• Well, that’s 80% there, but the core conflict wasn’t that the slave states wanted every state to be a slave state, although the underlying conflict resulted in a number of hotheads that pushed for that goal. It was that the slave-based plantation ecological/economic system was unsustainable in a very basic and destructive fashion, at least on the American mainland. Cotton and tobacco cultivation was and is extremely harsh on land, especially without cheap chemical fertilizers, and running them with the slave-centered plantation system was a recipe for wasting land at a rapid pace. The plantations delivered quick, impressive, but brief flowerings of profit which ended swiftly, leaving the owners with economically worthless or marginal cropland and a hell of a lot of “capital equipment” eating them out of house and home.

        Because of the disease environment of the American mainland, the slave population tended to naturally increase rather than experience negative demographic curves, so established American slaveowners tended to have lots of slaves on hand and little work or land they could put them to work “at home”. So the default position of later-generation slaveowners was “looking for markets for their human stock”. They *needed* to sell to their enterprising cousins in new settlements, or to move westward themselves to new lands. This worked relatively well for the period leading up to the 1850s, as the plantation system worked westward through Jackson’s Indian land seizures, the southern half of the Louisiana purchase, and eastern Texas. Once they hit the dry edge of that Southern biome in central Texas, people started to panic.

        They wanted Arizona (although in ignorance, because it wasn’t suitable for plantation agriculture at the time), they wanted more of Mexico, they wanted Cuba, they wanted Nicaragua. Thus the filibusters and then the pressure to break the Missouri Compromise. The Southern economic system was hitting its ecological limits, and hard. Money was pouring in, so they had cash, but the basis of that prosperity was wasting quickly, and they knew it.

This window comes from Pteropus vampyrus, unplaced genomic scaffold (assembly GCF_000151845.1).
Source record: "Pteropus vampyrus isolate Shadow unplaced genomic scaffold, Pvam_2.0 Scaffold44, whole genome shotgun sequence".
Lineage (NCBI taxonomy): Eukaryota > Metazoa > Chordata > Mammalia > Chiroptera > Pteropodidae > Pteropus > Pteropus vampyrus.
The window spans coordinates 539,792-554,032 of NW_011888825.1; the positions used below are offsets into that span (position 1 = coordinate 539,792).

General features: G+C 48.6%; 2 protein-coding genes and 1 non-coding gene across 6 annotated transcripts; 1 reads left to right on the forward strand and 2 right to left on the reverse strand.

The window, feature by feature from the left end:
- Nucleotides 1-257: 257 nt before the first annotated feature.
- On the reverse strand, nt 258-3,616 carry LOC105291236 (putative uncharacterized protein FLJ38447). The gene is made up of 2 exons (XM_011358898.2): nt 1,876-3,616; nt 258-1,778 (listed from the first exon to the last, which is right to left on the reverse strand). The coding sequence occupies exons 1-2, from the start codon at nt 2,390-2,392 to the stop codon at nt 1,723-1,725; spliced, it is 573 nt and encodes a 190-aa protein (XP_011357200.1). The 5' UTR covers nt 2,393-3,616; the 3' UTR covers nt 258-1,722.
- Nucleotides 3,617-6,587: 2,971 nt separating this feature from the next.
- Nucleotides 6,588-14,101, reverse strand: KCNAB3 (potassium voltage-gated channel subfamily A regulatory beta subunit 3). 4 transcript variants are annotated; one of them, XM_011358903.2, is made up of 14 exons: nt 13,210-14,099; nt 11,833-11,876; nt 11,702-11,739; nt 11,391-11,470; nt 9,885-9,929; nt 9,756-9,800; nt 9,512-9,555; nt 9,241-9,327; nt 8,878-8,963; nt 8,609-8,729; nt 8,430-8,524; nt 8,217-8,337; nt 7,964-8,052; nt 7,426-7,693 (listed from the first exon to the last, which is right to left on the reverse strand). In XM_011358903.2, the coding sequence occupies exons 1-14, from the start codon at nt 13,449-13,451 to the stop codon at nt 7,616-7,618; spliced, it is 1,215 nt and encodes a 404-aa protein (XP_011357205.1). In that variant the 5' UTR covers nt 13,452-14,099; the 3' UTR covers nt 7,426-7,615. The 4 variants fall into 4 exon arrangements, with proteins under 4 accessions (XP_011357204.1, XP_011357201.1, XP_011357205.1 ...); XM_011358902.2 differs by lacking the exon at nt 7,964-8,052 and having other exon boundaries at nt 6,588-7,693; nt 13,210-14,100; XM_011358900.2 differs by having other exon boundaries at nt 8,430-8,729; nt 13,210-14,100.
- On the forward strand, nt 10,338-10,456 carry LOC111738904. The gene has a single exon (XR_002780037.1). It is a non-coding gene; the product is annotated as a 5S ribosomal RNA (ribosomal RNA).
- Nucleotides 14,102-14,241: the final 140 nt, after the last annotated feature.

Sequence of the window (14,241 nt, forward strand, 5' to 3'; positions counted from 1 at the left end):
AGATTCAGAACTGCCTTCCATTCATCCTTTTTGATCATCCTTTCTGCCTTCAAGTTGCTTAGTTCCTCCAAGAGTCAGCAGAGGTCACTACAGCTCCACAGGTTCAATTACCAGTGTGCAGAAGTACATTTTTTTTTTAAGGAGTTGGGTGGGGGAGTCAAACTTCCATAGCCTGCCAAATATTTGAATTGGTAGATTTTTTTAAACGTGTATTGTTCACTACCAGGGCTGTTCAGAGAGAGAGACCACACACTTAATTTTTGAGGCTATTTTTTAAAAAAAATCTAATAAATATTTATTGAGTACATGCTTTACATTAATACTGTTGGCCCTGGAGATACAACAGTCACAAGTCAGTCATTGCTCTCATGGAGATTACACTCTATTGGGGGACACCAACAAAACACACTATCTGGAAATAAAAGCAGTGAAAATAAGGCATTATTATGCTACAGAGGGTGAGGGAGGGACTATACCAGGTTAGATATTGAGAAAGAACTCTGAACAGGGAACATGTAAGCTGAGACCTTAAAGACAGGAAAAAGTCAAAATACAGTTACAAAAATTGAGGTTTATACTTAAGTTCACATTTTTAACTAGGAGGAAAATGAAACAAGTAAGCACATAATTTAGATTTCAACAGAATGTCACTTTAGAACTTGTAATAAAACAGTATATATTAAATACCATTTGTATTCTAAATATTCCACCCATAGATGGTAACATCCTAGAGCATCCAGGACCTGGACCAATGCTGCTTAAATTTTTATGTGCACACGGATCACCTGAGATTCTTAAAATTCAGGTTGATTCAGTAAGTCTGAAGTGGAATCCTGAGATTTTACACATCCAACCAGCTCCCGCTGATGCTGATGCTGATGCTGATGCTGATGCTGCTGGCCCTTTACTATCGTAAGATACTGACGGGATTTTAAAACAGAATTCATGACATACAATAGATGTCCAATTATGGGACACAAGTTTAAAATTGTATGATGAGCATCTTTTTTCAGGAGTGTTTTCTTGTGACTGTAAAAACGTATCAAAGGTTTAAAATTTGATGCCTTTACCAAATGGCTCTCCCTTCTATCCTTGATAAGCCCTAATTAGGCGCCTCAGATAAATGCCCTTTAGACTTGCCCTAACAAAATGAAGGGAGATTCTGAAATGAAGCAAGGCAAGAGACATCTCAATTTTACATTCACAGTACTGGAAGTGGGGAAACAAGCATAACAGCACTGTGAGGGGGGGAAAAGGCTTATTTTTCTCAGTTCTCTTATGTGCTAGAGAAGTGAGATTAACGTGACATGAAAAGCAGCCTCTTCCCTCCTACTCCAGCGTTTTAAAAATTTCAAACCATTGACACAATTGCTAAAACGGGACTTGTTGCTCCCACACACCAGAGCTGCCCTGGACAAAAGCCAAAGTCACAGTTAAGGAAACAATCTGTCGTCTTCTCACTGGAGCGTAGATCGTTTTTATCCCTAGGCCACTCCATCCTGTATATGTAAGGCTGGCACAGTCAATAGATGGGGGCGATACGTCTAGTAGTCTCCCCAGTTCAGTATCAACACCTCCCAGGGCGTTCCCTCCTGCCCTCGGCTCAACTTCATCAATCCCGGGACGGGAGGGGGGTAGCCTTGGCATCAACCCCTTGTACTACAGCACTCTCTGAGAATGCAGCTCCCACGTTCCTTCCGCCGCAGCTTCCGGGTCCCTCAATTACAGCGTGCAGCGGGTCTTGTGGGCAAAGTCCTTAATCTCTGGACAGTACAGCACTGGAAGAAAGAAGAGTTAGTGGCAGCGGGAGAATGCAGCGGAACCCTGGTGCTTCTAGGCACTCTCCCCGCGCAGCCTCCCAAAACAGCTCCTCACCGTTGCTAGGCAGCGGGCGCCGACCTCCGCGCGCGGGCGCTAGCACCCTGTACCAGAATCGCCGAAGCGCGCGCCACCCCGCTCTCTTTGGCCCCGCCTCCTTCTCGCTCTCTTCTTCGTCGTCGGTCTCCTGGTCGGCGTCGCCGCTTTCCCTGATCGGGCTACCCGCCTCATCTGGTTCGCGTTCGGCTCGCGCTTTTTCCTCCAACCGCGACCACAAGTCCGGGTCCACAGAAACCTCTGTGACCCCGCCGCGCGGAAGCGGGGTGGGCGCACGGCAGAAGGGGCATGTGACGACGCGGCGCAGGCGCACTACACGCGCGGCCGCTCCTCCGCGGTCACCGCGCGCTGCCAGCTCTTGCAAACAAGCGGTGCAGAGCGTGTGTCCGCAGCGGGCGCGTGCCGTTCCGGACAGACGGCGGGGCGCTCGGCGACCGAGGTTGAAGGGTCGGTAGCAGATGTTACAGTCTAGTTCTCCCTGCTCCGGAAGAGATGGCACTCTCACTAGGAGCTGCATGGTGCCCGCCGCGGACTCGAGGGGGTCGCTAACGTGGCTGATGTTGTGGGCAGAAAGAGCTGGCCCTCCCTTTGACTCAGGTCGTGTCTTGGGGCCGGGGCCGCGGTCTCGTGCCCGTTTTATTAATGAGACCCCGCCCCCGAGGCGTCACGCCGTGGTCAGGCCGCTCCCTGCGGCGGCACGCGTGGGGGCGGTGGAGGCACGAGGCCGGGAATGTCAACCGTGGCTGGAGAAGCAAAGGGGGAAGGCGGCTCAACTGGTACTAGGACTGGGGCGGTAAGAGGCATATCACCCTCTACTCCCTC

• Zach Z


  • I feel like Patrick seems to be ready to snap. He’s been swinging wildly between emotional states. Calm and friendly, to mocking, to disdainful and now… seems completely despondent. …If he’s taking in people’s minds and he can’t stop it, when does he get to release some of these thoughts?

  • Nexxo

    And Alison killed a few in her time too, let’s not forget. At least one an innocent bystander. The thing about both Pat and Alison (and all the others) growing up is that they are starting to take ownership of their actions and the consequences. For better or for worse.

  • Silva

    I understand the analogy between “mental contact without consent” and “sexual contact without consent”, but I think we call rape “rape” thinking it’s something that leaves the victim worse off, and I’m not sure the scientists would be traumatized even if they found out they were pirated (and I think “mindrape” usually means telepathic *torture*, or perhaps brainwashing – not that you can’t use it otherwise). Besides, one could extend the analogy to “visual contact without consent” – do you want to? (Yes, abduction is bad, but Mary isn’t going against kidnappers for, say, money.)

  • Carl Congdon

    “I love people, it is mankind I cannot stand!”–Jonathan Swift

  • Silva